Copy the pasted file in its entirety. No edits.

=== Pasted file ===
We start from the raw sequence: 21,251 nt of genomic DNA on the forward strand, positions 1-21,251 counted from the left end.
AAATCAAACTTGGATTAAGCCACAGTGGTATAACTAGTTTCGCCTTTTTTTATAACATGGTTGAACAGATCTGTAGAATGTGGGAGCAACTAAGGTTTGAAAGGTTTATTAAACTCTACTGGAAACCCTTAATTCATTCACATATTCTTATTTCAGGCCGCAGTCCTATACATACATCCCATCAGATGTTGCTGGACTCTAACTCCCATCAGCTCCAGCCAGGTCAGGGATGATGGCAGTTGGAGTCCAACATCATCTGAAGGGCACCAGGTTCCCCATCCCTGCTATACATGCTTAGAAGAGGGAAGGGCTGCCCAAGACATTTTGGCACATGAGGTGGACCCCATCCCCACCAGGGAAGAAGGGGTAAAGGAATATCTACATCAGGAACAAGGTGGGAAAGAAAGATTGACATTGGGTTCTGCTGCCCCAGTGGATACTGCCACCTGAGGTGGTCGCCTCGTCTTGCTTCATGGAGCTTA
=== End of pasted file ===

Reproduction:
We start from the raw sequence: 21,251 nt of genomic DNA on the forward strand, positions 1-21,251 counted from the left end.
AAATCAAACTTGGATTAAGCCACAGTGGTATAACTAGTTTCGCCTTTTTTTATAACATGGTTGAACAGATCTGTAGAATGTGGGAGCAACTAAGGTTTGAAAGGTTTATTAAACTCTACTGGAAACCCTTAATTCATTCACATATTCTTATTTCAGGCCGCAGTCCTATACATACATCCCATCAGATGTTGCTGGACTCTAACTCCCATCAGCTCCAGCCAGGTCAGGGATGATGGCAGTTGGAGTCCAACATCATCTGAAGGGCACCAGGTTCCCCATCCCTGCTATACATGCTTAGAAGAGGGAAGGGCTGCCCAAGACATTTTGGCACATGAGGTGGACCCCATCCCCACCAGGGAAGAAGGGGTAAAGGAATATCTACATCAGGAACAAGGTGGGAAAGAAAGATTGACATTGGGTTCTGCTGCCCCAGTGGATACTGCCACCTGAGGTGGTCGCCTCGTCTTGCTTCATGGAGCTTA